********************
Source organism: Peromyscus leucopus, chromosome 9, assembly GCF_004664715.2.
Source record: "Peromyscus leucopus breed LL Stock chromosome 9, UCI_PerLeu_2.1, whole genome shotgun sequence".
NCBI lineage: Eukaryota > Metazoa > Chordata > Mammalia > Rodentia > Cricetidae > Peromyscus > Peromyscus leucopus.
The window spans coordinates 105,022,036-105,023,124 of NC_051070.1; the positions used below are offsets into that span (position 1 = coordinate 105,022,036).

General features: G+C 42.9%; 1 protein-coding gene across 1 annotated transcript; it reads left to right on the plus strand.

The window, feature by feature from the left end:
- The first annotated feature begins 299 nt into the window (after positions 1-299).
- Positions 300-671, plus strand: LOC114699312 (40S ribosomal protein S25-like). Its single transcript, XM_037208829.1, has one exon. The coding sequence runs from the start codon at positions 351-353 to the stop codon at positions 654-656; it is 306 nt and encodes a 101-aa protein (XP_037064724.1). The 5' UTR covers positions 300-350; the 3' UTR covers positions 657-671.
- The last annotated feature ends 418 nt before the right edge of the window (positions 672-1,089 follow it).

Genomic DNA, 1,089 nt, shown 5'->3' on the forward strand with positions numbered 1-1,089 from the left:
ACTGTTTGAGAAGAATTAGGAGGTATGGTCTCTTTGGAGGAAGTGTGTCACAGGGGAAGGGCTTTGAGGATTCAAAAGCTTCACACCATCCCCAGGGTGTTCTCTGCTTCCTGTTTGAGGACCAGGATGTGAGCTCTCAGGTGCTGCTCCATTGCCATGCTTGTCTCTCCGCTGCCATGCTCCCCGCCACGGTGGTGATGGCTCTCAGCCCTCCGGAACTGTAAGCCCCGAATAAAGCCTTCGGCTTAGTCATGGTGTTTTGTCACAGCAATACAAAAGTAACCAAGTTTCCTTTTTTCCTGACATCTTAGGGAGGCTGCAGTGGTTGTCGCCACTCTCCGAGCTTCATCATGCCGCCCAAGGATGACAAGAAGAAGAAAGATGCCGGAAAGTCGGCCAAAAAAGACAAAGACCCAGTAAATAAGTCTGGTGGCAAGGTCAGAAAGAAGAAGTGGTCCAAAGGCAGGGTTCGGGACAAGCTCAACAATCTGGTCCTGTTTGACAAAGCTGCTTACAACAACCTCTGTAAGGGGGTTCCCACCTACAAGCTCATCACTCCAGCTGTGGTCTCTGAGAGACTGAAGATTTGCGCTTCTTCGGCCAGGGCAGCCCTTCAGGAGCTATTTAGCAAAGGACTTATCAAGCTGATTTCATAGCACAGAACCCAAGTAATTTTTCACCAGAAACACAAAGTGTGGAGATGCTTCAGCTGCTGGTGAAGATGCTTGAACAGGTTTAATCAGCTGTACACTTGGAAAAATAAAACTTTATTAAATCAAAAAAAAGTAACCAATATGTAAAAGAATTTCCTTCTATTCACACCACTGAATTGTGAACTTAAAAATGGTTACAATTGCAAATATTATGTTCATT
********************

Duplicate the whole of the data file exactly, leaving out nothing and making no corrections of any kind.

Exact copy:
Source organism: Peromyscus leucopus, chromosome 9, assembly GCF_004664715.2.
Source record: "Peromyscus leucopus breed LL Stock chromosome 9, UCI_PerLeu_2.1, whole genome shotgun sequence".
NCBI lineage: Eukaryota > Metazoa > Chordata > Mammalia > Rodentia > Cricetidae > Peromyscus > Peromyscus leucopus.
The window spans coordinates 105,022,036-105,023,124 of NC_051070.1; the positions used below are offsets into that span (position 1 = coordinate 105,022,036).

General features: G+C 42.9%; 1 protein-coding gene across 1 annotated transcript; it reads left to right on the plus strand.

The window, feature by feature from the left end:
- The first annotated feature begins 299 nt into the window (after positions 1-299).
- Positions 300-671, plus strand: LOC114699312 (40S ribosomal protein S25-like). Its single transcript, XM_037208829.1, has one exon. The coding sequence runs from the start codon at positions 351-353 to the stop codon at positions 654-656; it is 306 nt and encodes a 101-aa protein (XP_037064724.1). The 5' UTR covers positions 300-350; the 3' UTR covers positions 657-671.
- The last annotated feature ends 418 nt before the right edge of the window (positions 672-1,089 follow it).

Genomic DNA, 1,089 nt, shown 5'->3' on the forward strand with positions numbered 1-1,089 from the left:
ACTGTTTGAGAAGAATTAGGAGGTATGGTCTCTTTGGAGGAAGTGTGTCACAGGGGAAGGGCTTTGAGGATTCAAAAGCTTCACACCATCCCCAGGGTGTTCTCTGCTTCCTGTTTGAGGACCAGGATGTGAGCTCTCAGGTGCTGCTCCATTGCCATGCTTGTCTCTCCGCTGCCATGCTCCCCGCCACGGTGGTGATGGCTCTCAGCCCTCCGGAACTGTAAGCCCCGAATAAAGCCTTCGGCTTAGTCATGGTGTTTTGTCACAGCAATACAAAAGTAACCAAGTTTCCTTTTTTCCTGACATCTTAGGGAGGCTGCAGTGGTTGTCGCCACTCTCCGAGCTTCATCATGCCGCCCAAGGATGACAAGAAGAAGAAAGATGCCGGAAAGTCGGCCAAAAAAGACAAAGACCCAGTAAATAAGTCTGGTGGCAAGGTCAGAAAGAAGAAGTGGTCCAAAGGCAGGGTTCGGGACAAGCTCAACAATCTGGTCCTGTTTGACAAAGCTGCTTACAACAACCTCTGTAAGGGGGTTCCCACCTACAAGCTCATCACTCCAGCTGTGGTCTCTGAGAGACTGAAGATTTGCGCTTCTTCGGCCAGGGCAGCCCTTCAGGAGCTATTTAGCAAAGGACTTATCAAGCTGATTTCATAGCACAGAACCCAAGTAATTTTTCACCAGAAACACAAAGTGTGGAGATGCTTCAGCTGCTGGTGAAGATGCTTGAACAGGTTTAATCAGCTGTACACTTGGAAAAATAAAACTTTATTAAATCAAAAAAAAGTAACCAATATGTAAAAGAATTTCCTTCTATTCACACCACTGAATTGTGAACTTAAAAATGGTTACAATTGCAAATATTATGTTCATT